In around 2007, I took the plunge and started a Twitter account. I had been blogging regularly for about four years and in fact the DigitalDarragh.com website was over seven years old. Twitter was a way for me to engage with other bloggers, talk to readers and drive more traffic to the site. It served me very well up until about 2013. But from then on I began drifting away from it. From aroudn 2010, Facebook started to catch my attention and I posted more and more on tha tplatform. It was less about driving traffic to digitaldarragh.com and more about connecting with family and friends. But in 2016, that too changed. Facebook started to become a music networking platform. Suddnenly I had over a thousand friends on Facebook most of which I wouldn’t recognise if they said hello on the street.
My primary online social media activity for the past six or so years has been centered around these platforms and although I have huge concerns around privacy on Facebook and I dislike the bullying on Twitter, they have served a need.
That said, something has tipped the scales for me. I used to post audio to Audioboom, video to Youtube and then the normal social media stuff on either Facebook and Twitter. But recently, Audioboom has decided that it’s in effect shutting down as a consumer service. This was a brilliant audio podcasting network and because it’s not finantially viable, it’s leaving content creaters high and dry by deciding to remove that functionality. Facebook, Twitter and other social networks could at any moment do the same although currently, it’s not likely. But what it has reminded me and highlighted is this content that we post is often very personally significant It’s not just ours in terms of intellectual property or even owned by us personally in terms of some kind of limited copyright. Social media platforms own that data, text, picture, video or audio as soon as you post it to their servers but they can also share it, delete it or misplace it without many or any repercussions. So take Facebook for example, they could decide that retaining ten, twenty or thirty years of video isn’t finantially viable and therefore place a retention period of five years on it. But these are often your memories so fifteen years later, a memory that might have been really important to you that you want to look back on may no longer be available. Again, this isn’t the current reality, but there’s nothing stopping Facebook or any other platform doing it just like Audioboom has.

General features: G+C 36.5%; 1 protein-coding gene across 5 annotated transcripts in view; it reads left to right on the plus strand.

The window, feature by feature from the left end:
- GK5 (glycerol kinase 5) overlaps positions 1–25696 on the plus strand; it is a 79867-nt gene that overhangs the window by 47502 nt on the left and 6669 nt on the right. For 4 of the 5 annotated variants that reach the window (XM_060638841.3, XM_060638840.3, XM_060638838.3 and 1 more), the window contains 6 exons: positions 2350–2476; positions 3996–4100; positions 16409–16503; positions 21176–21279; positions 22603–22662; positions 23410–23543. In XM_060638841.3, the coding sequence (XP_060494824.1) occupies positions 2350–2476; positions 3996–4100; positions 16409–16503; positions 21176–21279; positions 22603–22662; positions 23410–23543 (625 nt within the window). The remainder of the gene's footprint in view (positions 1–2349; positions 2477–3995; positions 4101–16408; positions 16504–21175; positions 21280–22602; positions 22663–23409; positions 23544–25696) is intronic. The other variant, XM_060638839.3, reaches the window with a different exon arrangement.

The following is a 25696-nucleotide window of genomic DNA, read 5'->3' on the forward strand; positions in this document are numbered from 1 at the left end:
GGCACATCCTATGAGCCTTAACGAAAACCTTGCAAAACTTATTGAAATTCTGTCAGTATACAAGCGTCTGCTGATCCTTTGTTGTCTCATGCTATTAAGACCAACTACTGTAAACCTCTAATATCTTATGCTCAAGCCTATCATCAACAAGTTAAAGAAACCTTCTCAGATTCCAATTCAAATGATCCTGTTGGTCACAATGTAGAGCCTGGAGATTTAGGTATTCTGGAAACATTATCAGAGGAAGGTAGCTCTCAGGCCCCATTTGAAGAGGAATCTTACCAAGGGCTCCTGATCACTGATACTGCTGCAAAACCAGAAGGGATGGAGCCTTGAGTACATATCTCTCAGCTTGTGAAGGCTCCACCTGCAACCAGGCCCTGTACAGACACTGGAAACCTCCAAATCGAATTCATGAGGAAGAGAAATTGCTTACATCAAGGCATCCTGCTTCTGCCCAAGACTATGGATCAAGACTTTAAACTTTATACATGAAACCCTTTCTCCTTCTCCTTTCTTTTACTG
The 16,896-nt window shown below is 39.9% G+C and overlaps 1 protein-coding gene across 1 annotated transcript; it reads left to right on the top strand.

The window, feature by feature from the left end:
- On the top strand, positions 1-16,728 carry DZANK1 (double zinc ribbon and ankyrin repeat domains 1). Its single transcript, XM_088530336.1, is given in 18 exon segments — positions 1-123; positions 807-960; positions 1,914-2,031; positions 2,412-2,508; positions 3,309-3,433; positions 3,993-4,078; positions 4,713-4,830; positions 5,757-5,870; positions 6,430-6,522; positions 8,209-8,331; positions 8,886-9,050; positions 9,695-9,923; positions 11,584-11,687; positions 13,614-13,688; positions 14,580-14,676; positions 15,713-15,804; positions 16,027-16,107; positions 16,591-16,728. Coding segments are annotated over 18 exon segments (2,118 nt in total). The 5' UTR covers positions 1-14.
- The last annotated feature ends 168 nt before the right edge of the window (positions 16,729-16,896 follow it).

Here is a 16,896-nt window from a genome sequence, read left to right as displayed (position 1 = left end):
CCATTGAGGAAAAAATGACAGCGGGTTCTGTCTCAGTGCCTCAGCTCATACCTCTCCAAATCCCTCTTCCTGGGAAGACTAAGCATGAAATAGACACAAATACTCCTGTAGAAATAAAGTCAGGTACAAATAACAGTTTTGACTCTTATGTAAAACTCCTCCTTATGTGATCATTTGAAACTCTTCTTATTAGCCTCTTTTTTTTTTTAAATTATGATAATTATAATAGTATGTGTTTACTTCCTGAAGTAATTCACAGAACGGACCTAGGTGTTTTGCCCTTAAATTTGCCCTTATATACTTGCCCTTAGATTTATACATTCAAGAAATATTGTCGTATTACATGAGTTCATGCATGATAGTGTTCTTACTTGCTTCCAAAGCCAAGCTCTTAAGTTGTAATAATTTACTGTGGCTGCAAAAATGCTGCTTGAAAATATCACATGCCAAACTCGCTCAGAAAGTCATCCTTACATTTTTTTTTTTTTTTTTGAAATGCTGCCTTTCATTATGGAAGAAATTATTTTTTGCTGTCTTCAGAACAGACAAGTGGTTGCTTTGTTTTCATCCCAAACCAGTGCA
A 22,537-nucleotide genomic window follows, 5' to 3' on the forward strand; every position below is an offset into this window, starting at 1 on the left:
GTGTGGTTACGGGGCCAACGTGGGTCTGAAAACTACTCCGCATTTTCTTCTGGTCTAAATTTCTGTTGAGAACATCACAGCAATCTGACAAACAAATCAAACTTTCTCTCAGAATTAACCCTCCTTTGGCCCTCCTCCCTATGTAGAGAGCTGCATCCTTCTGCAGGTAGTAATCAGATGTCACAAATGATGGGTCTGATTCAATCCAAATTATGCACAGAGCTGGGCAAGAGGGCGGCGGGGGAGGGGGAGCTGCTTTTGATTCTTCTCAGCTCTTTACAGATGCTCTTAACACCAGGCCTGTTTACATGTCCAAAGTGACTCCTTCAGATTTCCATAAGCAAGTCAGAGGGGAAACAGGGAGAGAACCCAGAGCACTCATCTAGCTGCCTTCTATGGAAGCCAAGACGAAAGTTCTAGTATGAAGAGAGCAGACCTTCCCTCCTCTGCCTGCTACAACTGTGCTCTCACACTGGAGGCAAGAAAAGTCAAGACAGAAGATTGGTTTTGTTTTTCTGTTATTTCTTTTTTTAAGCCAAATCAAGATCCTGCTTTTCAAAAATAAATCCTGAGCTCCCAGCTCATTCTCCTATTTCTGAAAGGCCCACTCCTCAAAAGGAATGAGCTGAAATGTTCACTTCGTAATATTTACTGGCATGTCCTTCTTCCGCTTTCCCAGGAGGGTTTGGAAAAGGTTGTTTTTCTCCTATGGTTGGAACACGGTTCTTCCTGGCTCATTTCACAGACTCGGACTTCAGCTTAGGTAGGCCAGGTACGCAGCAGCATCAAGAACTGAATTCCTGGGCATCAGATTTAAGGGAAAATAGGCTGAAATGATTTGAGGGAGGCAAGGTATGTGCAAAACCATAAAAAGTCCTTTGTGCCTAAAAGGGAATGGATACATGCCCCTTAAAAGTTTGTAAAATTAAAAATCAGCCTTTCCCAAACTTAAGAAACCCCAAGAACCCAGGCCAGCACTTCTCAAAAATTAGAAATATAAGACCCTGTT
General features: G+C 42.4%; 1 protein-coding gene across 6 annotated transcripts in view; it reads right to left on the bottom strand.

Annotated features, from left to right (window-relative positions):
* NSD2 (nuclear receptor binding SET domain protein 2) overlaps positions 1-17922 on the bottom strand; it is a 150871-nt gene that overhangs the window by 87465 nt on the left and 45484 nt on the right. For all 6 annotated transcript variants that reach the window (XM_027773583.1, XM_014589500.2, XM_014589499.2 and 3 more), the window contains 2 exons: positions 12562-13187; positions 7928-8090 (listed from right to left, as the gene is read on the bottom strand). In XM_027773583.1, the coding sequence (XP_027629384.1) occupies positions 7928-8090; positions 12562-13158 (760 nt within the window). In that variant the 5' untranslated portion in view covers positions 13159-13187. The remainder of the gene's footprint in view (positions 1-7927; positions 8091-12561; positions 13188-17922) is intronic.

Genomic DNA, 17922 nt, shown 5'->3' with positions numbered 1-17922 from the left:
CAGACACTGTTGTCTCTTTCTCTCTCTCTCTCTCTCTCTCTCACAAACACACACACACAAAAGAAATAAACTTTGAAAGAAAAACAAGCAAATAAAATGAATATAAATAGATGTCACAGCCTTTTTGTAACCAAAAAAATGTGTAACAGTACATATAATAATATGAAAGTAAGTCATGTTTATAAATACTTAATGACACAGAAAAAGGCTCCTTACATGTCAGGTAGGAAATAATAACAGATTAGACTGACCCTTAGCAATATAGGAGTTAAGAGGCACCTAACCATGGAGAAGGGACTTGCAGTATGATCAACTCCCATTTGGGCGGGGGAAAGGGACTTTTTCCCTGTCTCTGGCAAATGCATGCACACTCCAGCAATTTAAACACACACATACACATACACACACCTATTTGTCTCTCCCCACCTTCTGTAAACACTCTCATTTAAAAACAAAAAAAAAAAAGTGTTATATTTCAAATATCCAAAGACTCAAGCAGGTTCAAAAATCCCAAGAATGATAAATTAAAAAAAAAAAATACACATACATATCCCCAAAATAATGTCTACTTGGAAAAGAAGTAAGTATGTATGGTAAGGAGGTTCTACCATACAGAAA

New years resolution? I hope not.
At the start of each new year, dead blogs that have been neglected for ages often hold promises of more content. This promise has certainly been made here a few times but this year will likely be different. I’m moving back from social networks such as Twitter and Facebook and I’m posting the things that are important to me here instead. This may result in shorter more frequent blog posts, more video, more audio or longer posts containing all forms of media. I really don’t know. Let’s see how it all works out.
For now, you may notice a few test posts going up while I work on more effective ways of delivering video and audio without eating all the bandwidth on the server.
To prepare for this new bout of blogging, I’ve dusted off the site, given it a brand new coat of paint and taken a sledge to the old server. It’s now on a shiny new system with more RAM, more CPU cores, better disks, more bandwidth and all round greatness.